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Book review: Gwilym Prichard, Claudia Williams, both By Harry Heuser and Robert Meyrick

A perfect picture of when love and art collide

Jackson Pollock and Lee Krasner, Frida Kahlo and Diego Rivera, Barbara Hepworth and Ben Nicholson, Sonia Terk and Robert Delaunay,  the Koonings, the Arps …  artist couples fascinate gallery-goers and collectors. And while the New York 1949 exhibition cheerfully entitled “Artists: Man and Wife” would raise eyebrows now, those who have created in tandem present an extra dimension. Do the two visibly influence each other, or emphatically diverge? Does one become better known (Pollock), or have a longer career curve (Hepworth), or do they fuse their identities in a shared style and surname (the Delaunays)?

Gwilym Prichard (born 1931) and Claudia Williams (born 1933), now in their 60th year of marriage and working still in their beloved Wales, have forged complementary careers born out of shared parenting, impecuniousness, travels and travails. Their work could not be more different. Prichard (he was born Pritchard but dropped the “t” when he found himself exhibiting with an artist of the same name – we are not related) has never tired of the landscape of his native North Wales and rarely peoples his dense, craggy, often formidable landscapes. This makes the scale of mountains and outcrops ambiguous, so that they become textural rather than topographical.

Williams, on the other hand, with four small children at home in the Sixties, developed her distinctive, Matissean, decorative tableaux of family, friends and communities, with so many figures and human activities recorded that they tumble over each other and out of the picture. Her Seven Ages of Women (1993) or Christmas Presents (1986) are at once universal, but also the narrative of her own life.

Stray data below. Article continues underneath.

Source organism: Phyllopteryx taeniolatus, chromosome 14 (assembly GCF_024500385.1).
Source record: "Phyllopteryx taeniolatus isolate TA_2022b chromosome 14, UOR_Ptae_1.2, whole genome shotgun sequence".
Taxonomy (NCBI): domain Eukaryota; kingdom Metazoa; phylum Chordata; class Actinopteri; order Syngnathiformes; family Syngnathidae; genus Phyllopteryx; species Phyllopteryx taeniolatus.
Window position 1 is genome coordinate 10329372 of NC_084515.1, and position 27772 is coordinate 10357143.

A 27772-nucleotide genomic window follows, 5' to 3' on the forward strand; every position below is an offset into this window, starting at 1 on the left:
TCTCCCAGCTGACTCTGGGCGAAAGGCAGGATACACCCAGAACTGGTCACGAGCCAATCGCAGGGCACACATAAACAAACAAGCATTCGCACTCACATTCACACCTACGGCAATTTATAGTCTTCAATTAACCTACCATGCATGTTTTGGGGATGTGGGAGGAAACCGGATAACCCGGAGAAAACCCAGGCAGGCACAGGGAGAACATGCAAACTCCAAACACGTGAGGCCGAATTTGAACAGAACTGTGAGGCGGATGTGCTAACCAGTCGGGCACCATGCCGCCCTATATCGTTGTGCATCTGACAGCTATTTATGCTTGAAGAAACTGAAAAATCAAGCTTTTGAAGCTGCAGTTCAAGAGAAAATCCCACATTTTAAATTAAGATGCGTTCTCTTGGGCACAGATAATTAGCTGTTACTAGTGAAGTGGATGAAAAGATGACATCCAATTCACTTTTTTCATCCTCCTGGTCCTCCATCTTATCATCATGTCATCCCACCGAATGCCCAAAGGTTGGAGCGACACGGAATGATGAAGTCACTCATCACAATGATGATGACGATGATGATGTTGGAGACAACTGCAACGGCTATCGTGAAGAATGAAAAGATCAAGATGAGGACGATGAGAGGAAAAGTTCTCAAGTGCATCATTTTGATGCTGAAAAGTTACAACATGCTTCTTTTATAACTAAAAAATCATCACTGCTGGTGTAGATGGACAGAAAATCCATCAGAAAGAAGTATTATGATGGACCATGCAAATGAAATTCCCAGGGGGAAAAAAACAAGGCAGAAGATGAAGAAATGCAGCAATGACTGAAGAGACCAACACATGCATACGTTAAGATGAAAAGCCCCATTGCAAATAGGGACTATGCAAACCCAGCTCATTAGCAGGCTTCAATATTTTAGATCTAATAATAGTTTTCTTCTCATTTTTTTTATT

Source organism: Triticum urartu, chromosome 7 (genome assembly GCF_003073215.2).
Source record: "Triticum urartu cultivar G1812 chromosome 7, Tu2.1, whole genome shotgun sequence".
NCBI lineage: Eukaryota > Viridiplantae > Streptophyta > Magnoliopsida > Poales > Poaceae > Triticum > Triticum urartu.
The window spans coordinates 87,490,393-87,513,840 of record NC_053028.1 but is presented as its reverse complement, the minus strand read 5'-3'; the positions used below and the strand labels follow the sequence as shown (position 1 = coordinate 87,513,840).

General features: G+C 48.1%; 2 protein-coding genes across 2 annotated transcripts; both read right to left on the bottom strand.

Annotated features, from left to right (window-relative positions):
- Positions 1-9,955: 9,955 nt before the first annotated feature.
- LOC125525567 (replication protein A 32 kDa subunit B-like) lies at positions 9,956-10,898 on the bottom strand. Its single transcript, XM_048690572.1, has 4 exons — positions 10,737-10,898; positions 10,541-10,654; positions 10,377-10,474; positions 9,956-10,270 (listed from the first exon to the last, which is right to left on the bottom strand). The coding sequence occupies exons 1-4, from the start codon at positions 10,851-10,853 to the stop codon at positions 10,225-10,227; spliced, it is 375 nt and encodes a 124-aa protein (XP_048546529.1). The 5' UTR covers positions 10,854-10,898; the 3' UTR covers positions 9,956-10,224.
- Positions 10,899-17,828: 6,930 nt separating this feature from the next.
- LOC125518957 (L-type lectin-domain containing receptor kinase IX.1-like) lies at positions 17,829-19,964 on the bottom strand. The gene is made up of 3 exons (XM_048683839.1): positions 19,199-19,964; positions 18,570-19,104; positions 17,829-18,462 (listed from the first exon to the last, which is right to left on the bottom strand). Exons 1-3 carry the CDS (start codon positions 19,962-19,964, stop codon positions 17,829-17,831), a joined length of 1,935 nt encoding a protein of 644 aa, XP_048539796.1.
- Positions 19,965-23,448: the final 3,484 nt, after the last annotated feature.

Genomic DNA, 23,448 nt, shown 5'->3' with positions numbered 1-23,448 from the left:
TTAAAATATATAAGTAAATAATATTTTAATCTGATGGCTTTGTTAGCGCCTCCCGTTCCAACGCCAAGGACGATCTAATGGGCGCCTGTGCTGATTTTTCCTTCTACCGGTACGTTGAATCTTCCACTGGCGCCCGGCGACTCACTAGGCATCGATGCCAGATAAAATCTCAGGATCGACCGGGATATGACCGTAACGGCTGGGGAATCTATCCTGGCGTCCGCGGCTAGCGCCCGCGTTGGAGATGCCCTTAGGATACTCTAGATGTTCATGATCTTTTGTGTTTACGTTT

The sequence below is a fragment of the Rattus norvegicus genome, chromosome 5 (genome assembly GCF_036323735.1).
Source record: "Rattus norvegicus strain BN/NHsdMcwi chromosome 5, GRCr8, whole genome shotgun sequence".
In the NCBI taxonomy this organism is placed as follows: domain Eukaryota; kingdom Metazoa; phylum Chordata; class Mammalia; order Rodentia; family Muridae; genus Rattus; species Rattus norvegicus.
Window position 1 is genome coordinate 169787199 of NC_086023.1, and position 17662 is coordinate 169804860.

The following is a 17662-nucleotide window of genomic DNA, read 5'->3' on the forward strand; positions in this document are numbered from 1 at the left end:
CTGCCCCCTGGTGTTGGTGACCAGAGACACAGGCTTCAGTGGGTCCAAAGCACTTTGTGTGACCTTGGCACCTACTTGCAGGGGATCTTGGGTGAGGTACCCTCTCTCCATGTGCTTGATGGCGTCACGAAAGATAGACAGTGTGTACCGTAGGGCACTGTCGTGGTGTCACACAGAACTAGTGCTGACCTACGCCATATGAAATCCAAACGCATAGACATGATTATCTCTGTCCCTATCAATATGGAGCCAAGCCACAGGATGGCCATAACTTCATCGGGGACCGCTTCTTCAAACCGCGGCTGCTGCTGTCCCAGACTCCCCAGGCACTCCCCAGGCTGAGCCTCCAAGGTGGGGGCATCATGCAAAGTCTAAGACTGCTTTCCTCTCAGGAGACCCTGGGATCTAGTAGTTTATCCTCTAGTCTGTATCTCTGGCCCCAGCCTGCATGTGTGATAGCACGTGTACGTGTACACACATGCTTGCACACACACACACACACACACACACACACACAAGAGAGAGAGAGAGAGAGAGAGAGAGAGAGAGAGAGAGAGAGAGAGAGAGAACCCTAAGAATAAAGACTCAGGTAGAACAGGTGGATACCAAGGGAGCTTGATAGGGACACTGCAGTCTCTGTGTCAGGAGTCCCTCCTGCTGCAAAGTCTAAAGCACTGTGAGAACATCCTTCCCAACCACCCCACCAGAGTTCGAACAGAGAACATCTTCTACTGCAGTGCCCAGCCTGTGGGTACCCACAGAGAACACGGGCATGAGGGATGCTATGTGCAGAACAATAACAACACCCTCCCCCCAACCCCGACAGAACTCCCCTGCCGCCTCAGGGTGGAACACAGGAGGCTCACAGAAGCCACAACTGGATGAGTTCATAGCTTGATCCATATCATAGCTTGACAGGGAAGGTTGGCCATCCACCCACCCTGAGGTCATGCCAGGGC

Both fell for art in their teens – Prichard captivated by the school-room Millais print The Boyhood of Raleigh, and, thumbing through an encyclopedia, discovering Picasso’s Maya with Doll. Williams nominated Gaugin’s Women With Mangoes “her favourite picture” at 15 – that artist’s influence is in her Sleeping (1986), a happy-ending version of his Nevermore.

“Love and art hit me at the same time,” recalls Prichard of the moment Williams moved to North Wales. He shared his watercolours, she her life drawings; she was academic, he more intuitive, messier. Rheumatic fever during National Service had put him into hospital where he learned embroidery: his paintings have always had a three-dimensional quality. And he has an eye for unexpected beauty – a passer-by once told him he was “painting the wrong view”.

Getting by in a council house, with no car, the couple struck lucky in the Sixties when sales of their art were brisk in the Heal’s contemporary art gallery, the Mansard. But the authors are dismayed that Prichard is still not represented, bizarrely, in his country’s national collection at Cardiff. Stays in Santorini and Provence, an unhappy teaching job for Prichard leading to alcoholism, recovery and a ripe old age … these affectionate biographies trace parallel but intersecting lives. Prichard paints places, Williams paints times: you can’t conceive of one without the other.